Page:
Effects of Environmental Factors on Stress Corrosion Cracking of Pipeline Steels

Abstract:

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Effects of some environmental factors on stress corrosion cracking (SCC) of pipeline steel X-70 both in near-neutral pH environments, including NS4 solution and several solutions containing main types of soil in the eastern part of China, and in high pH solution were studied by means of electrochemical measurement and slow strain rate testing (SSRT). The anodic polarization curves showed different features in near-neutral pH and high pH solutions in terms of active-passive transition behavior. In near-neutral pH solutions, the cracking mode was transgranular with the feature of quasi-cleavage, the susceptibility to SCC increased with decreasing potential, pH and temperature as well as increasing CO2, indicating a dominant mechanism of hydrogen induced cracking (HIC). In high pH solutions, the cracking behavior was similar to that in near-neutral pH solutions when the specimens were polarized at cathodic potentials, but quite different at anodic potentials. A comparison of the electrochemical behavior with the SCC potential region indicated a dominant SCC mechanism associated with anodic dissolution (AD) of X70 in high pH solution at anodic potentials. A preliminary experimental potential (E)-pH-SCC diagram has been established for X70 in near-neutral pH environments.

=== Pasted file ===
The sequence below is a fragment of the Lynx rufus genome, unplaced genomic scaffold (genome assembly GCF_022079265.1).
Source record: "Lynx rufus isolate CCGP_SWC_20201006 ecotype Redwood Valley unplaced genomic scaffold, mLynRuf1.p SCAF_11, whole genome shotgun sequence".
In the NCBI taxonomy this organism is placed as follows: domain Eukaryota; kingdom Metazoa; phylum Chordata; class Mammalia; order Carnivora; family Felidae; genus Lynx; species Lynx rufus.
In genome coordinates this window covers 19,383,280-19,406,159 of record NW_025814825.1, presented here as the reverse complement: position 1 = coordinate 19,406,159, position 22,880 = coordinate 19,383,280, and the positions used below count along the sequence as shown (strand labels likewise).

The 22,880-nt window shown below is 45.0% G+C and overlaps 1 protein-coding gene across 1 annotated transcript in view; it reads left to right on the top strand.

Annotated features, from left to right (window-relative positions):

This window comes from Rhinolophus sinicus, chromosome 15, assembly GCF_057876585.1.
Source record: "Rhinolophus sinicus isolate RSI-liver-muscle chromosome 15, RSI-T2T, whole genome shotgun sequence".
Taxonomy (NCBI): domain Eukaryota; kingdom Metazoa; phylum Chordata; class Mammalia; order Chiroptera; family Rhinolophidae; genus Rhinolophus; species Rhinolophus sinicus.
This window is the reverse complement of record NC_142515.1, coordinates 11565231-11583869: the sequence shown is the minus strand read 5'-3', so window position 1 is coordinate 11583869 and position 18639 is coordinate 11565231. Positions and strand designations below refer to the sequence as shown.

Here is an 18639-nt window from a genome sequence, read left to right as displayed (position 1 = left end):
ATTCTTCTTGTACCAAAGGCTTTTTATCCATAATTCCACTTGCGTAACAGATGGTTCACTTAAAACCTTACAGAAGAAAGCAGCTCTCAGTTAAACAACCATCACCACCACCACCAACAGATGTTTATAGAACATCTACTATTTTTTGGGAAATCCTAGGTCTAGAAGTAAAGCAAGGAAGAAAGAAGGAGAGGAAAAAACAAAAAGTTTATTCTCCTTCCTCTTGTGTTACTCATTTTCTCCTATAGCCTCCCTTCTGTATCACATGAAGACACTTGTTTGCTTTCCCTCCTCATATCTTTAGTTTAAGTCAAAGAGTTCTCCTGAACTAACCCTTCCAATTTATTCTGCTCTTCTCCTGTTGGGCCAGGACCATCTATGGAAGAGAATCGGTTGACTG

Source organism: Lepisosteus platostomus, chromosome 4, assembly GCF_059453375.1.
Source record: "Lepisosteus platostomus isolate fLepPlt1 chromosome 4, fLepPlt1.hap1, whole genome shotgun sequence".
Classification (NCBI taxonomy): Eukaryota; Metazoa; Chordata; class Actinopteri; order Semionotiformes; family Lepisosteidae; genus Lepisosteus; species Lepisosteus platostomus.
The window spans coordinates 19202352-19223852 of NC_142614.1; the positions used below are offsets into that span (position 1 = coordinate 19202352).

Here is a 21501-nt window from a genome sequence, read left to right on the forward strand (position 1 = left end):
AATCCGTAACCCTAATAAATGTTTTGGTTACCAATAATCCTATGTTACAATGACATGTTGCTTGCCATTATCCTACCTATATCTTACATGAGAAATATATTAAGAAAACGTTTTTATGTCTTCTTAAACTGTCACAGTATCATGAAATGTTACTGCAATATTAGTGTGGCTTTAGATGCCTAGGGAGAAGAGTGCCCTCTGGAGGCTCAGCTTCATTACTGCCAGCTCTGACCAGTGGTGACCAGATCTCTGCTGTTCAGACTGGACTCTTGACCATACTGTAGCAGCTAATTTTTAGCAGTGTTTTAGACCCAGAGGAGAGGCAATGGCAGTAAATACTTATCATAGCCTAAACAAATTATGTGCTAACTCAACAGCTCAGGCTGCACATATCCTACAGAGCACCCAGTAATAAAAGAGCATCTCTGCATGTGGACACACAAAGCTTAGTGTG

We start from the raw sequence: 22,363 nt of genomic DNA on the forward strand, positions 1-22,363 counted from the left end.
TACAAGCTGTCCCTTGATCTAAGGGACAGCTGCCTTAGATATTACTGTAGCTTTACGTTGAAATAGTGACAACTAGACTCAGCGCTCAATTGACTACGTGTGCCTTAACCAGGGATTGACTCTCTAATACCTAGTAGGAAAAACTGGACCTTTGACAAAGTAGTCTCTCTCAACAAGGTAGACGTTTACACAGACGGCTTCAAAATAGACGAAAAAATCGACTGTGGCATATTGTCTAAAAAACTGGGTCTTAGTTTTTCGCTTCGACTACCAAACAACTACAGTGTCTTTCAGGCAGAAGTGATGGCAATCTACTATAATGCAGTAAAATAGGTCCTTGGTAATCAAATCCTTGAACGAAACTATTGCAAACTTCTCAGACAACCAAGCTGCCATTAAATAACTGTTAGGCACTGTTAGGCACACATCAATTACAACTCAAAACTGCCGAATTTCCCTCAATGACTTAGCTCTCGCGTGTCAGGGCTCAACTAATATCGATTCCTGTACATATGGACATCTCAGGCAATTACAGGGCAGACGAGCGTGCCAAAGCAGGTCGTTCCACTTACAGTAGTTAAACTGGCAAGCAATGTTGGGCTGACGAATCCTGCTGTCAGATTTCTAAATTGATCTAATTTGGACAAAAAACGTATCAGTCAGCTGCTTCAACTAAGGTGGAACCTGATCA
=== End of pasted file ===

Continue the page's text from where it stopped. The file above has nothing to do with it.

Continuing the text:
Info:

Periodical:

Key Engineering Materials (Volumes 297-300)

Edited by:

Young-Jin Kim, Dong-Ho Bae and Yun-Jae Kim

Pages:

939-944

DOI:

10.4028/www.scientific.net/KEM.297-300.939

Citation:

W. Yang et al., "Effects of Environmental Factors on Stress Corrosion Cracking of Pipeline Steels ", Key Engineering Materials, Vols. 297-300, pp. 939-944, 2005

Online since:

November 2005

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Price:

$35.00

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